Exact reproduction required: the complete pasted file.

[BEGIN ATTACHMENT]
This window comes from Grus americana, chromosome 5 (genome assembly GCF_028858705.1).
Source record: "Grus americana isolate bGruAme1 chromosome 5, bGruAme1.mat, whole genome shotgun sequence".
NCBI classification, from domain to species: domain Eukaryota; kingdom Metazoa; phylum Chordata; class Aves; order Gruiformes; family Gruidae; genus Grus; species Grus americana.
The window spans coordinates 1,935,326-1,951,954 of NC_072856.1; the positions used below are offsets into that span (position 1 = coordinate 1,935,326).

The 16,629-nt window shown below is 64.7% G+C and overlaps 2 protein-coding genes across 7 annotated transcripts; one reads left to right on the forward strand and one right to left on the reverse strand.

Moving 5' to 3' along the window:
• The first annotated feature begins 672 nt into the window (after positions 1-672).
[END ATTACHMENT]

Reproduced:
This window comes from Grus americana, chromosome 5 (genome assembly GCF_028858705.1).
Source record: "Grus americana isolate bGruAme1 chromosome 5, bGruAme1.mat, whole genome shotgun sequence".
NCBI classification, from domain to species: domain Eukaryota; kingdom Metazoa; phylum Chordata; class Aves; order Gruiformes; family Gruidae; genus Grus; species Grus americana.
The window spans coordinates 1,935,326-1,951,954 of NC_072856.1; the positions used below are offsets into that span (position 1 = coordinate 1,935,326).

The 16,629-nt window shown below is 64.7% G+C and overlaps 2 protein-coding genes across 7 annotated transcripts; one reads left to right on the forward strand and one right to left on the reverse strand.

Moving 5' to 3' along the window:
• The first annotated feature begins 672 nt into the window (after positions 1-672).